Temperature is the average of kinetic energy of the movement of particles such as atoms or molecules. It is a numerical representation of how cold or hot something is.
Temperature Calculation Formulas:
F = Fahrenheit (°F) | C = Celsius (°C) | K = Kelvin
F = C(1.8) + 32
C = (F-32)/1.8
K = C + 273.15
Temperature Conversion Downloads:
Temperature Conversion Table/Chart
Oven(Cooking) Temperature Table/Chart
Temperature Conversion Formulas
The Celsius scale, already widely used in Europe, replaced the Fahrenheit scale in most countries during the mid-to-late 20th century, although Fahrenheit remains the official scale of the United States, Cayman Islands and Belize.
The Fahrenheit scale was replaced by the Celsius scale in most countries during the mid to late 20th century, although Fahrenheit remains the official scale of the United States, Cayman Islands and Belize. Canada retains Fahrenheit as a supplementary scale that can be used alongside Celsius, and in the UK the Fahrenheit scale continues to be used informally.
Although initially defined by the freezing point of water (and later the melting point of ice), the Celsius scale is now officially a derived scale, defined in relation to the Kelvin temperature scale.
Zero on the Celsius scale (0 °C) is now defined as the equivalent to 273.15 K, with a temperature difference of 1 deg C equivalent to a difference of 1 K, meaning the unit size in each scale is the same. This means that 100 °C, previously defined as the boiling point of water, is now defined as the equivalent to 373.15 K.
The Celsius scale is an interval system but not a ratio system, meaning it follows a relative scale but not an absolute scale. This can be seen because the temperature interval between 20 °C and 30 °C is the same as between 30 °C and 40 °C, but 40 °C does not have twice the air heat energy of 20 °C.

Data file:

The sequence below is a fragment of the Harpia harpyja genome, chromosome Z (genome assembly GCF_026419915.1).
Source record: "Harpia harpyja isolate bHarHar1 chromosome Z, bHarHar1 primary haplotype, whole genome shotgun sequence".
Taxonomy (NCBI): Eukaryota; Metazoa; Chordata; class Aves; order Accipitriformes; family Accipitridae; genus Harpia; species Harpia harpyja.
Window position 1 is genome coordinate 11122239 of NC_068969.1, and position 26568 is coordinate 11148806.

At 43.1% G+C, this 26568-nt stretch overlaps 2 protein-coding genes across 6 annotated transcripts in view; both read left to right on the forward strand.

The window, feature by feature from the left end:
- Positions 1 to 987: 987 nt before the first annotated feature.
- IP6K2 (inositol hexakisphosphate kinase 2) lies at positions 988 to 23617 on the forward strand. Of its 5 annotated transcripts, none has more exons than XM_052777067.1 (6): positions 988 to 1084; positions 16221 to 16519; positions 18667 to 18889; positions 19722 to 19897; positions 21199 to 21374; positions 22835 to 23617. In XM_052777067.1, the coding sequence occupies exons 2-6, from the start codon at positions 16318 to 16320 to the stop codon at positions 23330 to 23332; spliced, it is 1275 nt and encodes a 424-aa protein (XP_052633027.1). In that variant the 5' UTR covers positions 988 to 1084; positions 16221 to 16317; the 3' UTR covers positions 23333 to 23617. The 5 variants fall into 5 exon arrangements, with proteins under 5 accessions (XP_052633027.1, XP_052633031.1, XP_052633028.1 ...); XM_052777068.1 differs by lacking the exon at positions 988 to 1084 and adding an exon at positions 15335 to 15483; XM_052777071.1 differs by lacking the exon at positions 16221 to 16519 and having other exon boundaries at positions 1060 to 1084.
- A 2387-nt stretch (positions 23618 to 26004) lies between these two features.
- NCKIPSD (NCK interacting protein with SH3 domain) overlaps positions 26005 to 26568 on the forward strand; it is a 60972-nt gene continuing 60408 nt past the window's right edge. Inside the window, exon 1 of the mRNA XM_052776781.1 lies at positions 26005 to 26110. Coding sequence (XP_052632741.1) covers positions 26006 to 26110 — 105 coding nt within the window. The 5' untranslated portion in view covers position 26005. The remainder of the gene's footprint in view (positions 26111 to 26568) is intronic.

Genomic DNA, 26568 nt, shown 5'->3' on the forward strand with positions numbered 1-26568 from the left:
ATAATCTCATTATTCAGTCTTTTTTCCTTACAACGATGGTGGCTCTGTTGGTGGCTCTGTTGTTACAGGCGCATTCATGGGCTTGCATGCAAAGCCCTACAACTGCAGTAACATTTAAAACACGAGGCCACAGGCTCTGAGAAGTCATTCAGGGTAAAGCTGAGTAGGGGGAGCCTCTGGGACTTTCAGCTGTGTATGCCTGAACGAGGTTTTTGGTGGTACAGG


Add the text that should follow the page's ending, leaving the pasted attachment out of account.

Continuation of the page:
A temperature difference of 1 deg C is the equivalent of a temperature difference 1.8°F.
Fahrenheit is a thermodynamic temperature scale, where the freezing point of water is 32 degrees Fahrenheit (°F) and the boiling point 212°F (at standard atmospheric pressure). This puts the boiling and freezing points of water exactly 180 degrees apart. Therefore, a degree on the Fahrenheit scale is 1/180 of the interval between the freezing point and the boiling point of water. Absolute zero is defined as -459.67°F.
A temperature difference of 1°F is the equivalent of a temperature difference 0.556°C.
Absolute Zero, -273.15 °C
Melting point of ice, 0 °C (actually -0.0001 °C)
Warm summer’s day in a temperate climate, 22 °C
Normal human body temperature, 37 °C
Boiling point of water at 1 atmosphere, 99.9839 °C
Absolute Zero, -459.67°F
Freezing point of water, 32°F
Warm summer’s day in a temperate climate, 72°F
Normal human body temperature, 98.6°F
Boiling point of water at 1 atmosphere, 212°F